I personally didn’t care much for the closing line. It’s too much of a, ‘oh well, stuff happens’, kind of line for me. But again, your writing is very beautiful.

lindacassidylewis said...

In the first sentence, why not use an onomatopoeic word such as chingling to avoid using two forms of ring in the same sentence? Gramatically, as if it WERE a giant shark, is correct.
It’s always interesting to wonder what the mind would think in a situation like this, but I’d like to be deeper into her head. I imagine she would be more confused. Maybe the use of shorter, less complex sentences would convey that. Also, I would question that she would nickname the man trying to help her… unless you’re introducing us to an on-going character. And since she isn’t feeling any pain, would she immediately recognize it was her blood on his jacket? Maybe, in confusion, she would wonder why there was blood on it. I just don’t feel the enormity of what has just happened to her.
You say she couldn’t hear the man shouting at her, as though it was because nothing on her body was working, but in the next paragraph you say she couldn’t hear because of the siren shrieking. So did she regain her hearing, or was she never deaf? I think you should make that clear.
Technically well written, just needs more emotion. Intriguing last line. I’d read on.

Being Beth said...

There's something intriguing here. I read it, moved on, came back and read it a second time, moved on, and then came back and read it a third time.

I think what's bothering me is that this scene seems to be either backstory or a prologue. If it's a prologue, you have me hooked. If it's backstory, I don't think it stands alone very well. I would like to see the rest of the chapter in order to know if it fits.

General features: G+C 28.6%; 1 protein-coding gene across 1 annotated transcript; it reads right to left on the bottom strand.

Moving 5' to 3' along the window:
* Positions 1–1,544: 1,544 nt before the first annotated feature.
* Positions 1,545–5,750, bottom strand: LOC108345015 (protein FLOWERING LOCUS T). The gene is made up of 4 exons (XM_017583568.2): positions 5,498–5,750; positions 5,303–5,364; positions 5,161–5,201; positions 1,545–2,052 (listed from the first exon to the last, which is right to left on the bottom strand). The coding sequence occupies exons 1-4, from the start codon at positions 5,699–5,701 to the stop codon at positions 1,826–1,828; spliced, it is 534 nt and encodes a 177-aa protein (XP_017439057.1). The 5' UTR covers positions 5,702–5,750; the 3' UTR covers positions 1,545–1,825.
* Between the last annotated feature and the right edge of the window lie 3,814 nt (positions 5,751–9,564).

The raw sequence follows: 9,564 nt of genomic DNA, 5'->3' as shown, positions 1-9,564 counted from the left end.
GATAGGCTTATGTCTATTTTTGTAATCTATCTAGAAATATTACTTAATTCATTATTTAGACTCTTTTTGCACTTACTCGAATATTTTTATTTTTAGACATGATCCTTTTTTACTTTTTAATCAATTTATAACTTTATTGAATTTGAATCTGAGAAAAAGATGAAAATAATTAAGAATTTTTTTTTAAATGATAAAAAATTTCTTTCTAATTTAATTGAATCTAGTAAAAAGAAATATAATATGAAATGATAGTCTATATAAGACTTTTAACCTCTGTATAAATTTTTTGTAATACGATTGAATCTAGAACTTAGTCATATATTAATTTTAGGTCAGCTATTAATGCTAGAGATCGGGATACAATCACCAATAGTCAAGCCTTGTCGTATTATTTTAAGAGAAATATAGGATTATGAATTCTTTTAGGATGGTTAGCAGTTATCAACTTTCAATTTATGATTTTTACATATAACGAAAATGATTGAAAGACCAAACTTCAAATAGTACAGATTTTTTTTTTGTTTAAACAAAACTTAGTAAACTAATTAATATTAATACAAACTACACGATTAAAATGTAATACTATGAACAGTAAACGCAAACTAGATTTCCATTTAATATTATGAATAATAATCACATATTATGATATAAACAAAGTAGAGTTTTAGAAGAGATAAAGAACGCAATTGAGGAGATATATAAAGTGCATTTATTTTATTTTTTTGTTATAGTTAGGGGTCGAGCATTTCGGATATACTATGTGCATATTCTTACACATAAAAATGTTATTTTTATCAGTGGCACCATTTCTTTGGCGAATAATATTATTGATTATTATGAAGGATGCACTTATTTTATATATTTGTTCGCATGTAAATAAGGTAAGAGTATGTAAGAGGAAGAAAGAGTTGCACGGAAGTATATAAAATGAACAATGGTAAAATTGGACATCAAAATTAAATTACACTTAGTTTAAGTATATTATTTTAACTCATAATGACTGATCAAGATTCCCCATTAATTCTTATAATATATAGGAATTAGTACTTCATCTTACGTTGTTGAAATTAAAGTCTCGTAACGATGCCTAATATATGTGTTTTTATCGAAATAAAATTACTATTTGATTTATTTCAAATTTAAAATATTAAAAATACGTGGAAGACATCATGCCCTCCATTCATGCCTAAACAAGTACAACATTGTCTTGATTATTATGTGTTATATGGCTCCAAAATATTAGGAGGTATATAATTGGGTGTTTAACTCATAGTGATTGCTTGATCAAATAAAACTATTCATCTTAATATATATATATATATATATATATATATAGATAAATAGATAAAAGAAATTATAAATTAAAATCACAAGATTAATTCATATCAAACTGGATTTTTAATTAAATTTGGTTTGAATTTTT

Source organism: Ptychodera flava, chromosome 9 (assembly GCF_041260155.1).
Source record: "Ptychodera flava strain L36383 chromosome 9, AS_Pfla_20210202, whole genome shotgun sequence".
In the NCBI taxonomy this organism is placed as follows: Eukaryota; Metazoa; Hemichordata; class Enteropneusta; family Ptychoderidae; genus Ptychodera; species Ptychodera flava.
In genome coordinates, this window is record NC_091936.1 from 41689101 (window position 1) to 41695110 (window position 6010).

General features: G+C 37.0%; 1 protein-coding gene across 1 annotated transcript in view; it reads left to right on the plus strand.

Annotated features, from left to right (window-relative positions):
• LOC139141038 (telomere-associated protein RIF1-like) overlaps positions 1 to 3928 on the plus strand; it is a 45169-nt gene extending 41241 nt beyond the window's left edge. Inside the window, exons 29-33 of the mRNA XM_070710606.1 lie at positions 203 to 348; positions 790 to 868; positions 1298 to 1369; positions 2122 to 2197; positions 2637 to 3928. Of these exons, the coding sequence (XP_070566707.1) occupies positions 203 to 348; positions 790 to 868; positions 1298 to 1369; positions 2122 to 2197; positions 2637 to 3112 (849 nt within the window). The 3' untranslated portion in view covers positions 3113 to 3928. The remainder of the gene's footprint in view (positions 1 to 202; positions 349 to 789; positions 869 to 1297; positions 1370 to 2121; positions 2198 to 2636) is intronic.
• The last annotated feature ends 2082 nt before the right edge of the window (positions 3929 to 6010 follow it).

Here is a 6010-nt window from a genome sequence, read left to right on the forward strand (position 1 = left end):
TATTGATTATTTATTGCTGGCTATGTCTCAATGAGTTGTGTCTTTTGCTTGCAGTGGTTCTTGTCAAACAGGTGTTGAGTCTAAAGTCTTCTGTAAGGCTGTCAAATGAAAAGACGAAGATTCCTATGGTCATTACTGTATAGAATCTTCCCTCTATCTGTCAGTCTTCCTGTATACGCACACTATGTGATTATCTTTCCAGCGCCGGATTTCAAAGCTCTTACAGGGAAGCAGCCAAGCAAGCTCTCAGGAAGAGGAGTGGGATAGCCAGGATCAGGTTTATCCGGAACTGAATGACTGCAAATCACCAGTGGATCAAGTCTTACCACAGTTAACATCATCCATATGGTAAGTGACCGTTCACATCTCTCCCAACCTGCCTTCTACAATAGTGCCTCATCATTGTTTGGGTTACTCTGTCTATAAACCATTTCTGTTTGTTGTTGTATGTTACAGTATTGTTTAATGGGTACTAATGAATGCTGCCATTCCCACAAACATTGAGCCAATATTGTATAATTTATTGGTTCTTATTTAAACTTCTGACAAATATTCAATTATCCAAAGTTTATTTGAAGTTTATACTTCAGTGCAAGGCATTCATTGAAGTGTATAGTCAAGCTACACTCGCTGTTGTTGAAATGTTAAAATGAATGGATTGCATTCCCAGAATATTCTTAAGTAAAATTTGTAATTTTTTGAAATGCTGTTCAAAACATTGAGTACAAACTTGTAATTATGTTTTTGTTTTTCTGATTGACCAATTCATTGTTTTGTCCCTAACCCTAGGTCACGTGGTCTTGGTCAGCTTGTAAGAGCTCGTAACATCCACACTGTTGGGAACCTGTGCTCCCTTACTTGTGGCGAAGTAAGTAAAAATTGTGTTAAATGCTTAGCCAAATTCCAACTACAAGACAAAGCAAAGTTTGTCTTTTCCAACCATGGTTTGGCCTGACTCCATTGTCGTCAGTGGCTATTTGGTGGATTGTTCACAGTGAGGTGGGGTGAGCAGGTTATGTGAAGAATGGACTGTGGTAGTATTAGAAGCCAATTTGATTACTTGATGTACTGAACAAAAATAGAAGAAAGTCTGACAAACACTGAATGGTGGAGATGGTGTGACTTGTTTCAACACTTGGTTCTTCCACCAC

A few comments:

Ringing the bell is good, but wouldn't she also have tried to veer out of the path of the vehicle?

Also, is this a car or truck that hit her?

I love the analogy of a shark. The word giant could be replaced by a stronger word like "Great White Shark" - and make the vehicle a white sedan/k-van, etc.

The sentence "Suddenly, the roaring stopped and I fell hard to the ground, straining to see" feels awkward to me. I'd drop the last phrase from that sentence and then in a new sentence say something like, I opened my eyes, straining to see. Makes more sense.

You paint a great picture of being run over, and it is believable that she might not feel pain or even hear what folks were saying -- but if she can't hear -- how did she know they were shouting?

I like her thinking of the man as Corduroy Man -- LOVE IT -- but you then have her vision blurred, so how could she see the corduroy? If the man wore a green corduroy jacket, tell me that so I clearly get the line that says "I noticed my blood had stained the green to a deep red."

I'd drop the phrase "He took command of the situation" it's redundant because you clearly show me he was in command. And, if she couldn't hear she would also not hear the ambulance (which arrived rather abruptly in the scene and very quickly for a busy street).

Bottom line -- I'd read more. Tighten up a few little inconsistencies and if this is backstory about how she got in the society, then make sure it is strategically placed so you get as much distance and power as you can out of this big scene.

Good luck!

Ann E. Bryson said...